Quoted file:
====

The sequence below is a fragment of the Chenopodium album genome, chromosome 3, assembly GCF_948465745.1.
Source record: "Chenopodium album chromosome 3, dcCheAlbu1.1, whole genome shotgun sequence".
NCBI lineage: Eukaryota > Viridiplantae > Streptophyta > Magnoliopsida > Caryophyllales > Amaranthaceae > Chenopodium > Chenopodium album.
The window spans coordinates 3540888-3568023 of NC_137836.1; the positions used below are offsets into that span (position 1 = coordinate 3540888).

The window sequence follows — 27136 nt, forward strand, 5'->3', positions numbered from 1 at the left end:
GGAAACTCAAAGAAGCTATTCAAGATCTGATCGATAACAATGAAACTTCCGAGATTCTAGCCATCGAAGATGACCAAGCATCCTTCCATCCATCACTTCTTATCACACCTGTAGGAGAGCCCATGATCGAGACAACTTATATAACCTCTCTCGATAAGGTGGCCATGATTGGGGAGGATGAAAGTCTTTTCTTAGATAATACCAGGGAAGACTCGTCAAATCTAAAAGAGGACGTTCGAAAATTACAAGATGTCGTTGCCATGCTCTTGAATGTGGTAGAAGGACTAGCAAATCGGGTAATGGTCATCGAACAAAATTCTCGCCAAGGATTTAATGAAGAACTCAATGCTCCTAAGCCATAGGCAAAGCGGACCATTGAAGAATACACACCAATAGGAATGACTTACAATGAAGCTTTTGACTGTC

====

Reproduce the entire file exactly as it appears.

The sequence below is a fragment of the Chenopodium album genome, chromosome 3, assembly GCF_948465745.1.
Source record: "Chenopodium album chromosome 3, dcCheAlbu1.1, whole genome shotgun sequence".
NCBI lineage: Eukaryota > Viridiplantae > Streptophyta > Magnoliopsida > Caryophyllales > Amaranthaceae > Chenopodium > Chenopodium album.
The window spans coordinates 3540888-3568023 of NC_137836.1; the positions used below are offsets into that span (position 1 = coordinate 3540888).

The window sequence follows — 27136 nt, forward strand, 5'->3', positions numbered from 1 at the left end:
GGAAACTCAAAGAAGCTATTCAAGATCTGATCGATAACAATGAAACTTCCGAGATTCTAGCCATCGAAGATGACCAAGCATCCTTCCATCCATCACTTCTTATCACACCTGTAGGAGAGCCCATGATCGAGACAACTTATATAACCTCTCTCGATAAGGTGGCCATGATTGGGGAGGATGAAAGTCTTTTCTTAGATAATACCAGGGAAGACTCGTCAAATCTAAAAGAGGACGTTCGAAAATTACAAGATGTCGTTGCCATGCTCTTGAATGTGGTAGAAGGACTAGCAAATCGGGTAATGGTCATCGAACAAAATTCTCGCCAAGGATTTAATGAAGAACTCAATGCTCCTAAGCCATAGGCAAAGCGGACCATTGAAGAATACACACCAATAGGAATGACTTACAATGAAGCTTTTGACTGTC